Walking Tour Starts Here

I realize it’s been a little quiet over here at Spare Change…not because I don’t have a lot to say, but because I’m just saying it in another place–working on a project (that with a little luck and a bit more work), will be finished by next year. The gist of it is “unpacking the expat life,” a bit of light-hearted practical advice for the global “hauler,” (it’s hauling, not traveling, when you’re bringing along everything plus your suitcase).

Meanwhile, I’ve been busy with the end of year school stuff, the usual suspects: dance recital, rugby and basketball tournaments, choir concerts, a 6th grade camp to Åland (an island off the Finnish coast)—okay, so not the usual 6th grade experience, but yes, Jonah is enjoying the perks of growing up where insurance companies don’t limit the fun you can have in school. I’ve yet to see a “waiver,” I mean for anything, not at my gym not at the doctor…I don’t think they have waivers in Sweden because everything is covered by state health care…you don’t need to be concerned about personal injury or whose going to pay. That’s pretty darn nice.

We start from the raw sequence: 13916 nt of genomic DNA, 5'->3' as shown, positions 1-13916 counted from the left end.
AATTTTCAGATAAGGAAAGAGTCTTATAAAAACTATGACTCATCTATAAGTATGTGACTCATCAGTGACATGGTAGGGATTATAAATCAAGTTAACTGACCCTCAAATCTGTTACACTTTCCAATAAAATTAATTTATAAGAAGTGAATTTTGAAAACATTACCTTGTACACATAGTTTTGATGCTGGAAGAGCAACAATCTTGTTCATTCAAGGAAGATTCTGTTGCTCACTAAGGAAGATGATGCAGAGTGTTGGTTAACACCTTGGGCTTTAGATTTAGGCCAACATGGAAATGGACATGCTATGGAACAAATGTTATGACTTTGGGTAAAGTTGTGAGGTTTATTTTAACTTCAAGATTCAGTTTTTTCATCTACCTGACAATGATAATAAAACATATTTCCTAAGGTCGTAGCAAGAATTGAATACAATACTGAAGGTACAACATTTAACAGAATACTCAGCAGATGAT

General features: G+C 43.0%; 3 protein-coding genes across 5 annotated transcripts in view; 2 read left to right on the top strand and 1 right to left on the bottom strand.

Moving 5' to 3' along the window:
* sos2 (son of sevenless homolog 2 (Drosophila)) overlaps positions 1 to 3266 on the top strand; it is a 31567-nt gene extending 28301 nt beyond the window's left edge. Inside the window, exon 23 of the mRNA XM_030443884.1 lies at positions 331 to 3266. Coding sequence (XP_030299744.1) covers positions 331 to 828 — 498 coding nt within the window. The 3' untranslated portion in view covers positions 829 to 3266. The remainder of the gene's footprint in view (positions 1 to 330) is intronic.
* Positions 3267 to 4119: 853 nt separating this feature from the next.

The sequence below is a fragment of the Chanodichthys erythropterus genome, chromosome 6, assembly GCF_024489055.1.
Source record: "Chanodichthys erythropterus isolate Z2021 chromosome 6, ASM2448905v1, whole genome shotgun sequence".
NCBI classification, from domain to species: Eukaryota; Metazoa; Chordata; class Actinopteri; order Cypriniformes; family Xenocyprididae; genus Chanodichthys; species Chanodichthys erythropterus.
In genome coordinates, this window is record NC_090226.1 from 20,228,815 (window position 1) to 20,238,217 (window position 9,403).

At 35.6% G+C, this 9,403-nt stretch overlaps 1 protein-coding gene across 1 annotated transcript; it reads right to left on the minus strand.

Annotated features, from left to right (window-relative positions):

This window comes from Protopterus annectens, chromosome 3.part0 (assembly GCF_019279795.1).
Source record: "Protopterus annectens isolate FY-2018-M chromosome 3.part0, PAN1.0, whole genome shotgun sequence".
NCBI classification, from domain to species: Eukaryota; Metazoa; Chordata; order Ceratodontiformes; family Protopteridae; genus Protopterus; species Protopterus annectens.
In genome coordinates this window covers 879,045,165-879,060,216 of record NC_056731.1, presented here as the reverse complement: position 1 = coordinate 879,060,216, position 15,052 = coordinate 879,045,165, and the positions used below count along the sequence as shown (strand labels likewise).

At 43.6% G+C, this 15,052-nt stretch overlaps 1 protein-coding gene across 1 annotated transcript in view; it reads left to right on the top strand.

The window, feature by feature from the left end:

But I’m not going to debate the merits of healthcare, not yet anyway, because today is a holiday, Ascension Day. Swedes may not be all that religious, but they do observe religious holidays that give time off work. And today I’m going on my (almost) daily walk with Cooper and Maggie and bringing you along for the show–Sweden puts on a spectacular performance each spring, nature strutting all her best stuff. Grab a jacket, it’s still a bit windy…let’s go.

It begins here, by the water just down from our house. Sometimes I forget how marvelous it really is, but not today, today I feel it…it’s glorious.

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A little further down you’ll see this sign pointing the way to a bridge to Bockholmen island…it’s a small mound, really, without roads, just a trail that wraps around to wonderful Swedish restaurant. It’s a nice little stop off if you want to linger by the water.